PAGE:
It is a tongue in check annotation in regards to naming convention of periodic elements and how each country races to name the most. US named the most radioactive bunch on the bottom of periodic table since it was the leader in atomic research thus discovering unstable elements needed to produce an atomic bomb. Nuclear weapons are hot topic again since the end of cold war, and it is important to know their history and with history comes the context of what we are talking about. I guess that is one of missions of digital humanities to spread the gospel of humanities through digital means and to stir up conversations in the general populace, and if we do not that we are at the precipice to be relegated to the dreadful academic elite which became an insult in this day and age.
Preface: I come from part of the world that is steeped in history and that history be it good or bad may drive the politics of today. That world is Soviet Union, or rather was. I was born in Kyrgyzstan one of the republics that constituted the “great” last true colonial empire of the Eurasian steppe. As the old saying goes Demographics is destiny.
When the Soviet Union collapsed into 15 different republics, Russia population stood at 148 million people in 1991 and now in the year of 2022 the population of Russia is about 146 million people and that is despite the immigration into Russia and all the incentives of the Kremlin to boost that number. Population is stagnant and is getting older and the demographic pyramid of Russia looks like a dried Christmas tree rather than a true pyramid. Putin always said that demographics is one of the things that keeps him at night and I am not exaggerating. This types of statements have been said by Putin on numerous times. He always said that there are millions of “Russians” (Russians and Russian speakers) outside of Russia that have been unjustly separated by history and he seeks to correct that mistake. Demographics drives him.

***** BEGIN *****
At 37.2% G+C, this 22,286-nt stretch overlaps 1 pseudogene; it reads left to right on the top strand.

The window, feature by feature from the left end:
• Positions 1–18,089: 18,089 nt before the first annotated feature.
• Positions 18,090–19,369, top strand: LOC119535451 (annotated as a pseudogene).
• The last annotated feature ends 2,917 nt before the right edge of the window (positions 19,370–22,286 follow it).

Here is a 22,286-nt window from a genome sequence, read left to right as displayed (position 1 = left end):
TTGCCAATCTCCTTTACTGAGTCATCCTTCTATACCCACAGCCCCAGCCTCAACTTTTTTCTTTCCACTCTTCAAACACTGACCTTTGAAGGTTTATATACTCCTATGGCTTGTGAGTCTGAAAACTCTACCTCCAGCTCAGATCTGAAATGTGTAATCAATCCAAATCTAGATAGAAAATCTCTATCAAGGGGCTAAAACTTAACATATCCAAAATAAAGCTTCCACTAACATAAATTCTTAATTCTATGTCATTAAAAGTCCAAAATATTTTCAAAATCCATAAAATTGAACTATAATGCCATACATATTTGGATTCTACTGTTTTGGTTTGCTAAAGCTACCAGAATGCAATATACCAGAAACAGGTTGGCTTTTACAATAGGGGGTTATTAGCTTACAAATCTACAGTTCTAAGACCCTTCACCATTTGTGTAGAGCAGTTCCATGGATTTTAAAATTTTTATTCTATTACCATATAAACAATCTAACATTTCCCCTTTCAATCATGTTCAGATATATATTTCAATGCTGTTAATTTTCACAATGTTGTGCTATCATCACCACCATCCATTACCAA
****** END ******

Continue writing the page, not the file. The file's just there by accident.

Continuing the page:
Putin is the leader of Russia that was born right after the WW2, his own father fought in the war. He knows acutely that it was this war that shapes modern Russia. The main holiday 9th of May is a testament to that with all of the pomp and the military parade (not many people know this but military never marched on the 9th of May during the Soviet Union, they marched on October 7 the day of Russian Revolution). He sees the sacrifice of the Soviets and demographic echo that still reverberates in Russia as a great motive to undo the damage of the WW2 that is still being felt. Putin as an amateur of history knows that demographics to him is destiny, and to rule an empire he thus needs more people. 146 million is not enough, and that is why needs Belarus and the crown jewel Ukraine. The events of today and important aspects of politics of Putin can be explained by the below data visualization.